70% of Canada's private company owners are planning to either sell or transfer their business to the next generation as they approach retirement in the next few years, according to PwC Canada's Once in a lifetime report. Managed properly, this wealth transfer could mobilize a new wave of prosperity and growth, but moving too quickly without proper preparation and planning could cost a business owner their legacy.
Private and family businesses are a critical driver of the Canadian economy, representing nearly two-thirds of the country's gross domestic product. The majority of jobs (70%) in North America are created by private and family businesses—providing work for more than 12 million Canadians. With a large proportion of owners approaching retirement, they are left with the significant and often emotional decision to either sell their business or pass it on to the next generation.
According to the survey, almost half of family business owners plan to pass on management and/or ownership to the next generation. However, 47% of them don't actually have a succession plan in place and 27% have not involved the next generation in preparing for these changes.
"The idea of business succession is a very emotional one for many business owners and their family members. The founding generation built the business with a unique combination of blood, sweat and tears. Now they are reconciling to a future in which someone else will be making decisions about the company's future," says Bill McLean, Partner, Private Company Services Business Advisor, PwC Canada. "It's important for owners to start thinking about what business continuity looks like and how they are going to proactively plan for this going forward. Doing so will enable the business owner to build a successful legacy that will continue for those next-in-line."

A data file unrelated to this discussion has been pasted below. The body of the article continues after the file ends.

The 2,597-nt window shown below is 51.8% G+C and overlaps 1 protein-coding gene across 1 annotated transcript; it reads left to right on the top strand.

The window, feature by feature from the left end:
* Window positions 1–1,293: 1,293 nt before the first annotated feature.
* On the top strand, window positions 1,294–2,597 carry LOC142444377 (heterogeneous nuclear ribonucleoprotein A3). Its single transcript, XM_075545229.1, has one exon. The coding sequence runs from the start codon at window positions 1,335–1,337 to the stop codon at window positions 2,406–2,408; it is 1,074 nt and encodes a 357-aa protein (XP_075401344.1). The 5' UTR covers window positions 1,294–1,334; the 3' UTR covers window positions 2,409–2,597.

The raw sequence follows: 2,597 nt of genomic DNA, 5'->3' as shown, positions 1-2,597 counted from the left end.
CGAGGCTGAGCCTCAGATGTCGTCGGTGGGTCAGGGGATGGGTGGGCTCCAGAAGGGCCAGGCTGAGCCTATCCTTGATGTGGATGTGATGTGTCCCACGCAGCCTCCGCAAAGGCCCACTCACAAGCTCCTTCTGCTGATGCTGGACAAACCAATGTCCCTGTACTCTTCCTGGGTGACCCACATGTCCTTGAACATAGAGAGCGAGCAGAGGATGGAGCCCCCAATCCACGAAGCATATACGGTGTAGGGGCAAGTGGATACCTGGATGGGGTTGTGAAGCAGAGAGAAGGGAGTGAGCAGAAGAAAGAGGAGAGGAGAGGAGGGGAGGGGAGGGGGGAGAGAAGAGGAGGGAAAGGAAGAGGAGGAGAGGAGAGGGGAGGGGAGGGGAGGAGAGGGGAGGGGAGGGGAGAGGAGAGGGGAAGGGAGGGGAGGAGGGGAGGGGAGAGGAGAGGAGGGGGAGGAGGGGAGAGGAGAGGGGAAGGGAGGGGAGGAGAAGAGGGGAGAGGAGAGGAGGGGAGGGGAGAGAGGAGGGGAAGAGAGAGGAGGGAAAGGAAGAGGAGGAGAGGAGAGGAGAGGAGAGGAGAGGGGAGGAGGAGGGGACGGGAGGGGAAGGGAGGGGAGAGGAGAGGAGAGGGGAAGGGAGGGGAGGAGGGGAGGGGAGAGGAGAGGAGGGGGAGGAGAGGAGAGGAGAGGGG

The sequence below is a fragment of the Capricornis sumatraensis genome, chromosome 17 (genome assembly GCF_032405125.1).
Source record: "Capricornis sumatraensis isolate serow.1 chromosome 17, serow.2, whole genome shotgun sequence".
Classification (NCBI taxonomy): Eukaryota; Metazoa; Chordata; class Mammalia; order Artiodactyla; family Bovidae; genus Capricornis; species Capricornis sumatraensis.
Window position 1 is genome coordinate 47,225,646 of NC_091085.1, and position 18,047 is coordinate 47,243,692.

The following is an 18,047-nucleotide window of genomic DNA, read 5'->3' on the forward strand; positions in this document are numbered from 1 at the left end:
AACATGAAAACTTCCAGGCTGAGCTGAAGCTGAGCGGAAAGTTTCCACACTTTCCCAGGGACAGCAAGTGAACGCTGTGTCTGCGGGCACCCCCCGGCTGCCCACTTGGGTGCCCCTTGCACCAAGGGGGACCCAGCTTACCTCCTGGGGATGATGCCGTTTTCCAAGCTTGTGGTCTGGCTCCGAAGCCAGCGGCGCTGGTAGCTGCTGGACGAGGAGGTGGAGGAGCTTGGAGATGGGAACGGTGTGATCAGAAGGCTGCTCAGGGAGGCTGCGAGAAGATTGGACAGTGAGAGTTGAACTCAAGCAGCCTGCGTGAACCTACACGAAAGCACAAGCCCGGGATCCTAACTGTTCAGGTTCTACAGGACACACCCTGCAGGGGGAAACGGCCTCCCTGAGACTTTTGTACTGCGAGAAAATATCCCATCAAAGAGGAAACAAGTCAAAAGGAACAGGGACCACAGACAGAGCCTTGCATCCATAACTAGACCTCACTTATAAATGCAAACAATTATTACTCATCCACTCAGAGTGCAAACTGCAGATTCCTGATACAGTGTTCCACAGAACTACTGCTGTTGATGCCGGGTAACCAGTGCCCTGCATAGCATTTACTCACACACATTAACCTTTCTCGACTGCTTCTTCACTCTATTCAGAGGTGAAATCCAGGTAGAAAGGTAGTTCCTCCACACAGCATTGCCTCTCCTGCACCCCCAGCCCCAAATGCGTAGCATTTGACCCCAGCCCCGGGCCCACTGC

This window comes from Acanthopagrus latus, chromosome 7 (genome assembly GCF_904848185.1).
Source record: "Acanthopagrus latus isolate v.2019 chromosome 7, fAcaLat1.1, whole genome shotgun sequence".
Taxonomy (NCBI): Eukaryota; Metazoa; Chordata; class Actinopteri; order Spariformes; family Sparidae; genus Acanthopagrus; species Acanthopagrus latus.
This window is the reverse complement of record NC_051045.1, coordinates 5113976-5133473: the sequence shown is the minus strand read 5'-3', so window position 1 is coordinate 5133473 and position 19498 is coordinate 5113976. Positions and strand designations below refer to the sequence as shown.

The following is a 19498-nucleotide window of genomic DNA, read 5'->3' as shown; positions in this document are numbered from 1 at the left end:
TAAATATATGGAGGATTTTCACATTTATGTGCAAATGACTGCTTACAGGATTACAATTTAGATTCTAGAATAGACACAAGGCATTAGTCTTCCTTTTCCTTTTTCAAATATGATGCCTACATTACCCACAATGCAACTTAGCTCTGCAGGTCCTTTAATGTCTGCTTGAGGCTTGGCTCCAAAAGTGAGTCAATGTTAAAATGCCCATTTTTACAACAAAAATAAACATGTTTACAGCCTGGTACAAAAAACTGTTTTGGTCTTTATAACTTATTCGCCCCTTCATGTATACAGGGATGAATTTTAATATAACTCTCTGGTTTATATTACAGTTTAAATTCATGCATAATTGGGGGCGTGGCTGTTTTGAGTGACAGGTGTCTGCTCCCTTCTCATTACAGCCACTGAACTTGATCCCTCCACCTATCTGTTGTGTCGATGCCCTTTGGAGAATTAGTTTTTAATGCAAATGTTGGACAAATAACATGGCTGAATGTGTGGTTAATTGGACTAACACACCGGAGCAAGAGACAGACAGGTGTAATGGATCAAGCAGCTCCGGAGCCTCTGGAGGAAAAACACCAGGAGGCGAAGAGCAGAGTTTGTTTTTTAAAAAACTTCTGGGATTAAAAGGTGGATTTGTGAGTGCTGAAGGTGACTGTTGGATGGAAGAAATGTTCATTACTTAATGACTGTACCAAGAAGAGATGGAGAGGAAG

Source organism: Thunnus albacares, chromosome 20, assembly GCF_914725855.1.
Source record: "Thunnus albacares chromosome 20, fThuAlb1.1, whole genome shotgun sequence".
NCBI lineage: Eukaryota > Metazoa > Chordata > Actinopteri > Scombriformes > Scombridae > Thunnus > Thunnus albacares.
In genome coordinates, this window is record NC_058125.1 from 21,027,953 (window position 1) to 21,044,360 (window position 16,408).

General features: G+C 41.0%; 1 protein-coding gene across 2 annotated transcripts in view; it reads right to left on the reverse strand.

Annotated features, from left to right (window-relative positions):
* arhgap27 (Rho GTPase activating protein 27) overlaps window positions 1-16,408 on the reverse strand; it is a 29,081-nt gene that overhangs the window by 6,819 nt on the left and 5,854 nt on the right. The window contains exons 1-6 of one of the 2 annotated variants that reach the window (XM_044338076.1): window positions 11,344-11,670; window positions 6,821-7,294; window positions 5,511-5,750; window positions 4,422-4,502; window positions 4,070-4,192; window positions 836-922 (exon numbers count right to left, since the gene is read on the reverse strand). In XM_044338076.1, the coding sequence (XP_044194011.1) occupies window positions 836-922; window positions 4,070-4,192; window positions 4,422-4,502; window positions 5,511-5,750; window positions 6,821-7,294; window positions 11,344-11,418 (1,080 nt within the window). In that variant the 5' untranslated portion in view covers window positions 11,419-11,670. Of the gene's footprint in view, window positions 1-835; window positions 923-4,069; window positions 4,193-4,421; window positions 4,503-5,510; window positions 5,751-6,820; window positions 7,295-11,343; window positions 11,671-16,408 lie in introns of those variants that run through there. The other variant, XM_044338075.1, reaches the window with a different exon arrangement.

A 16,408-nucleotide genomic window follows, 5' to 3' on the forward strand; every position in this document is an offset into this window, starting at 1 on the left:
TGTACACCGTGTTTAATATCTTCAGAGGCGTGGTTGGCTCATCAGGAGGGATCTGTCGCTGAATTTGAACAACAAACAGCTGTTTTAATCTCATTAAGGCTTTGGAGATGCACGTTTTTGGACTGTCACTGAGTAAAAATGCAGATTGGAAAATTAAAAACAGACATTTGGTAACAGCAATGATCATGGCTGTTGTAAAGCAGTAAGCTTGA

70% of family business transfers fail between generations. More than half of those are due to a breakdown in communication and trust, while a quarter fail due to inadequately trained heirs. Business owners must find time to mentor and train their successors to ensure harmony and continuity.
Baby boomers who want to retire earlier seem to be more inclined to sell their business rather than consider a succession plan. The report indicates that 22% of Canadian private and family business owners are planning to sell or float their business. Valuations for Canadian private businesses have been increasing, as has the level of demand for mergers and acquisitions from both domestic as well as international buyers and investors. In this seller's market, a transaction can be complex, both financially and personally.
"For many Canadian private companies, it's difficult to set a price on your life's work" says Miriam Pozza, Partner, Quebec Deals Leader, PwC Canada. "Selling a private company takes time to plan, determine its value and find the right buyer/investor who will take it to the next level, but also uncover the right opportunities."
Selling a business can take many forms depending on how the owner envisions the future of the business. For example, it could be a partial sale or just the selling of certain assets; that way, the owner remains part of the business but with less involvement.